Student perception of high fidelity medical simulation for an international trauma life support course

Tae Eung Kim, Ellen T. Reibling, Kent T. Denmark

Research output: Contribution to journalArticle

10 Scopus citations

Abstract

Background: High fidelity medical simulators (HFMS) are accepted tools for health care instruction. The use of HFMS was incorporated into an International Trauma Life Support course, and course participants were surveyed regarding attitudes toward HFMS. Methods: Course participants, including physicians, nurses, and prehospital personnel, were given pre-and post-course questionnaires measuring their confidence in knowledge and treatment of trauma resuscitation, as well as their attitudes towards the utility and realism of immersive simulation. The participants were randomly assigned to take a course examination either before or after their simulator session. Results: Thirteen course participants of varying backgrounds and degrees of clinical experience were surveyed and tested. All surveyed areas improved following simulator training, including comfort level with simulation as a training method (17%), perception of the realism of HFMS (15%), and reported self-confidence in knowledge, experience and training in trauma care (27%). Test scores were improved in the post-simulation group as opposed to the pre-simulation group (86% pass rate in the post-simulation test group versus 50% pass rate in the pre-simulation test group). Conclusions: High fidelity medical simulation was accepted by medical professionals of different backgrounds and experience. Attitudes towards simulation and self-confidence improved after simulator sessions, as did test scores, suggesting improved comprehension and retention of course materials. Further testing is required to validate the findings of this small, observational study.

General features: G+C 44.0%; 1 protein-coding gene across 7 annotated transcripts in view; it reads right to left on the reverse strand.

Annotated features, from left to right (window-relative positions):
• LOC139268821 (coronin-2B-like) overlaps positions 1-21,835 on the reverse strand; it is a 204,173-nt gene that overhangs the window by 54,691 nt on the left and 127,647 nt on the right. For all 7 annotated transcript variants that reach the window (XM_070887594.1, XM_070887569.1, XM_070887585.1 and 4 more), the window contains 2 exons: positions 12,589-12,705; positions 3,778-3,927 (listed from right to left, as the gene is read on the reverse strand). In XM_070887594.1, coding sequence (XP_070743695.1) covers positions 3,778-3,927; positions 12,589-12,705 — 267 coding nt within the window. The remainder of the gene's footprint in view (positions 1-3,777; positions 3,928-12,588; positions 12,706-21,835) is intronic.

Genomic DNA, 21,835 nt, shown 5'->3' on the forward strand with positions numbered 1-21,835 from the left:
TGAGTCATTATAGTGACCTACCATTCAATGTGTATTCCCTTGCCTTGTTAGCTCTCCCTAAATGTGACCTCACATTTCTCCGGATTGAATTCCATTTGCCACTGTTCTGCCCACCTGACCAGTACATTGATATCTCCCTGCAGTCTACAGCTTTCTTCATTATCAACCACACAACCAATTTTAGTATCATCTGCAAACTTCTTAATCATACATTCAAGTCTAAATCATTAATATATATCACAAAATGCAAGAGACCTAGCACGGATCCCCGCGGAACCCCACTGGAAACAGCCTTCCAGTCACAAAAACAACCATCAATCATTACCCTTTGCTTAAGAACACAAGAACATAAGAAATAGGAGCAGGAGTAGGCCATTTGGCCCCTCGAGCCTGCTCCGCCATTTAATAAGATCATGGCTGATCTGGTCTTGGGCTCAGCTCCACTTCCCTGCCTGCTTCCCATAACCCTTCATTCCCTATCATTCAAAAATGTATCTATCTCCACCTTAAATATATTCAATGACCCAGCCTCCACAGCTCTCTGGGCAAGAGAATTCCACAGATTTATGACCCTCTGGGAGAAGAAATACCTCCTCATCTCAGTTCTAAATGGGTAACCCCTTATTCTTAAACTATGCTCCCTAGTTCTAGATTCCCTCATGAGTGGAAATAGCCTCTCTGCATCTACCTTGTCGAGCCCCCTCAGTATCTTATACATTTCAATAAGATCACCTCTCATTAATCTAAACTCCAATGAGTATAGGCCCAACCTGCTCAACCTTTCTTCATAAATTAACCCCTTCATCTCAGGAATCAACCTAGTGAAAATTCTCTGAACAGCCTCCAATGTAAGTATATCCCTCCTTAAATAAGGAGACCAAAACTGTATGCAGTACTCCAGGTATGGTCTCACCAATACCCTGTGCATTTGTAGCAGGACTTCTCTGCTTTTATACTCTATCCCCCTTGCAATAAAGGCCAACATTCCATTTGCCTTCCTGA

Original languageEnglish
Pages (from-to)27-30
Number of pages4
JournalPrehospital and Disaster Medicine
Volume27
Issue number1
DOIs
StatePublished - 1 Feb 2012
Externally publishedYes

Keywords

  • life support
  • medical education
  • medical simulation
  • prehospital
  • trauma

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